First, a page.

"With the Colorado 1650 printer and the UVgel 460 ink, we are excited to add a unique high-quality print production platform to our extensive Integrated Component System Warranty Program," said Paul Roba, Avery Dennison's OEM relationship manager. "We continue to provide thoroughly tested solutions to our Print Service Providers, increasing confidence in graphic performance and identifying throughput improvement processes."

Depending on the Avery Dennison media and laminates used, the Colorado 1650 and UVgel inks are covered for up to five years for outdoor applications and up to eight years with indoor applications.


Getting a wide-format printer is only the start of the costs. As with every printer, the costs of ink, paper and waste containers add up when you use it every day. Depending on how you use the printer and how often, you might need to replace the printheads.

The good news is that these wide-body printers use ink tanks as large as 700 milliliters, so they're cheaper on a per-ounce basis than desktop printers, and the paper rolls actually work out to be fairly inexpensive on a square-foot basis. Regardless of which printer you choose, it'll be cheaper to print this specialty material in-house than have it done by a local print shop. For instance, a 24 x 36-inch print on plain paper might cost about $2 to print in-house – one-tenth of what a print shop might charge.

Some printers save ink better than others, which reduces the future cost of ink cartridges. This is an important consideration in seeking the best printer for your business, as ink can cost hundreds of dollars per cartridge.

Another factor worth considering is how you dispose of materials, especially ink. Ink waste is often considered hazardous, which means its disposal can be tricky. The EPA lists a few options for disposal methods, including using a registered hazardous waste transporter to send the waste to an approved disposal area. This process may include sending certifications and notifications with the material. This can be time-consuming and difficult, and it's worth taking a look at the ink you're using before making a purchasing or leasing decision.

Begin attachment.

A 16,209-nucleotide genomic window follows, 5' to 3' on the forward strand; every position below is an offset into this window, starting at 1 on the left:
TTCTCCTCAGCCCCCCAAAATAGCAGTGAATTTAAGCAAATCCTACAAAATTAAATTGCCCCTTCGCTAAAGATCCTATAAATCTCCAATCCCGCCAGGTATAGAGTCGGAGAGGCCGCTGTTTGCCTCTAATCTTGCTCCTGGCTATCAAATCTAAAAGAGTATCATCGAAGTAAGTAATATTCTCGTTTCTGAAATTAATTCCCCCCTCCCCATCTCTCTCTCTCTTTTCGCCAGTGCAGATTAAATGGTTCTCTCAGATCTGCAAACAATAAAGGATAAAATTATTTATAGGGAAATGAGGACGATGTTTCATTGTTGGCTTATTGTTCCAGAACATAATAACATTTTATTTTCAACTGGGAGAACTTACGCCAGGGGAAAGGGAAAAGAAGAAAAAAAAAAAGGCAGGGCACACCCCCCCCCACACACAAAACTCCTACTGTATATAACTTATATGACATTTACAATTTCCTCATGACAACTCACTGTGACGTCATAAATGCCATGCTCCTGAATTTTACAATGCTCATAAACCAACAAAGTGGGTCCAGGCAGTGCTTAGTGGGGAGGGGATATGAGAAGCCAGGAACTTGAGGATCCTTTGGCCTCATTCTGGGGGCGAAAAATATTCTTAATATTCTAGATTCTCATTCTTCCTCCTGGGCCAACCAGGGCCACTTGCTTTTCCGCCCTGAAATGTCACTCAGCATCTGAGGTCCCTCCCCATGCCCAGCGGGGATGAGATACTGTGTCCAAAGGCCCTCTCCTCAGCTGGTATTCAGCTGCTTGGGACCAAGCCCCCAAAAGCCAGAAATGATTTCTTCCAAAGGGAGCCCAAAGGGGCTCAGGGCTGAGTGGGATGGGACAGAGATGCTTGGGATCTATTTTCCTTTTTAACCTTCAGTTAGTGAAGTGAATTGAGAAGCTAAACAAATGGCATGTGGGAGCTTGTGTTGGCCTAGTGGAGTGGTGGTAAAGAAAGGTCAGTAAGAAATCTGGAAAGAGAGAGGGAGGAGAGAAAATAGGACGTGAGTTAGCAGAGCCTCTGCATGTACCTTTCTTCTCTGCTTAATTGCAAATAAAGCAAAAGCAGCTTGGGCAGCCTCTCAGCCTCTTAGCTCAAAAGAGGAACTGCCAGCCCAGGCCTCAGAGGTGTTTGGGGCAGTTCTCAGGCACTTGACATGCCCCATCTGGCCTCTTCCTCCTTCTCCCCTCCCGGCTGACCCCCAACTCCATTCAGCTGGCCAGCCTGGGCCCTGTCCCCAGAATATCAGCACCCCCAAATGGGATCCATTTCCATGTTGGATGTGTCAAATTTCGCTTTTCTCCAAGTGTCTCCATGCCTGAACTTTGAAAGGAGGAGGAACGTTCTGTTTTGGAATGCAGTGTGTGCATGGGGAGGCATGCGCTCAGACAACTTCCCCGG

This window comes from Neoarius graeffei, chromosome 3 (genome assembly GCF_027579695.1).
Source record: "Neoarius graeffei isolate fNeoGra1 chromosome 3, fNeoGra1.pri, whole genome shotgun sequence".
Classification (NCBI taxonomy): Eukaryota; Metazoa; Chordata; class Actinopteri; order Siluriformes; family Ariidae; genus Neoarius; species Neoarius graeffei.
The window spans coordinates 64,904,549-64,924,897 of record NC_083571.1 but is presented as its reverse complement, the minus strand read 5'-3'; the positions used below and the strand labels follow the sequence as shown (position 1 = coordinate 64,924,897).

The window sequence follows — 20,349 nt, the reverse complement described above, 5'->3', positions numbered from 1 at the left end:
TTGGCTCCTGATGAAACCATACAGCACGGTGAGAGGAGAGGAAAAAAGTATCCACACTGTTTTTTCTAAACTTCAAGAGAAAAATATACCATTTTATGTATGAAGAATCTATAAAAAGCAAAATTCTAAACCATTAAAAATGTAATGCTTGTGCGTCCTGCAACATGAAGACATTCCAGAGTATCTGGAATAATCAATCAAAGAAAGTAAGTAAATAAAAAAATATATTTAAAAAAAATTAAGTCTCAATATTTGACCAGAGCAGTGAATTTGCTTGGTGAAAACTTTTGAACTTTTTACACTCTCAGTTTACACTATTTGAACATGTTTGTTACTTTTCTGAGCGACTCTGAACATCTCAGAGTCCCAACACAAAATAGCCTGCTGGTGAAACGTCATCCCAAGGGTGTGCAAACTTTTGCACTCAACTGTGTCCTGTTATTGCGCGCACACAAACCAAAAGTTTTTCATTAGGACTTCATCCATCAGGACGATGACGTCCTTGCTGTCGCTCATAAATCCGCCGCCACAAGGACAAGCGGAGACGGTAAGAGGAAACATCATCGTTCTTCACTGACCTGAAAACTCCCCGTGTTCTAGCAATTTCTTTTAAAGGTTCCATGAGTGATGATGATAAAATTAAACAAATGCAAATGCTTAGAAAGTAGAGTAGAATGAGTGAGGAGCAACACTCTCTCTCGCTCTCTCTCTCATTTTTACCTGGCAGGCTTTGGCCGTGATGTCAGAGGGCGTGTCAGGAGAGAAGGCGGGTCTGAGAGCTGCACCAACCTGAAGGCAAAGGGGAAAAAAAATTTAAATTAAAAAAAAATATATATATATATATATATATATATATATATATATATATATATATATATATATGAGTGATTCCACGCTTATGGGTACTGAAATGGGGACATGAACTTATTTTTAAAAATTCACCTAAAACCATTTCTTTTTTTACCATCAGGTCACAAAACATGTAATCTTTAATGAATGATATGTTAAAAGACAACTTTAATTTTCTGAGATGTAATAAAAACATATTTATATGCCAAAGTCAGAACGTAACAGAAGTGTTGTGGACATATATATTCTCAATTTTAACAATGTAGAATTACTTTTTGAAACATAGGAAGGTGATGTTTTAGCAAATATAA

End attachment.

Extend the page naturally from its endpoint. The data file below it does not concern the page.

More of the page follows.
Contracts and Service Support

With four- and five-figure price tags for these printers, you'd expect top-shelf help and your choice of support via phone, email or live chat. That's generally what you get, with the larger companies offering dedicated support technicians on call 24/7 and a wide variety of resources online, including videos, tips, FAQs and downloads.

Some companies offer onsite maintenance as well. Many of these services are available within one business day of your request for maintenance. Businesses don't want their printer to sit idle, so this is a quality offering for many small businesses.

On the other hand, while the one-year warranty is still standard in this business, some vendors only cover their hardware and software for a short 90 days. The expectation is that you'll buy a service contract that includes onsite repairs. This can run several thousands of dollars a year but might include installation and initial setup. Other companies offer multiyear warranties. These are rare but can be a nice addition.

You can also lease or rent a wide-format printer from various brokers or third parties. Most provide the same services for a monthly fee. There are generally two types of leases: a buck-out lease or a fair market-value lease. In the first, you lease the equipment for a set amount of time (36 months or so), and after that time you buy the equipment for $1. In an FMV lease, you also pay a monthly fee for a set amount of time, at the end of which you can either purchase the equipment with a final balloon payment or upgrade with a new lease.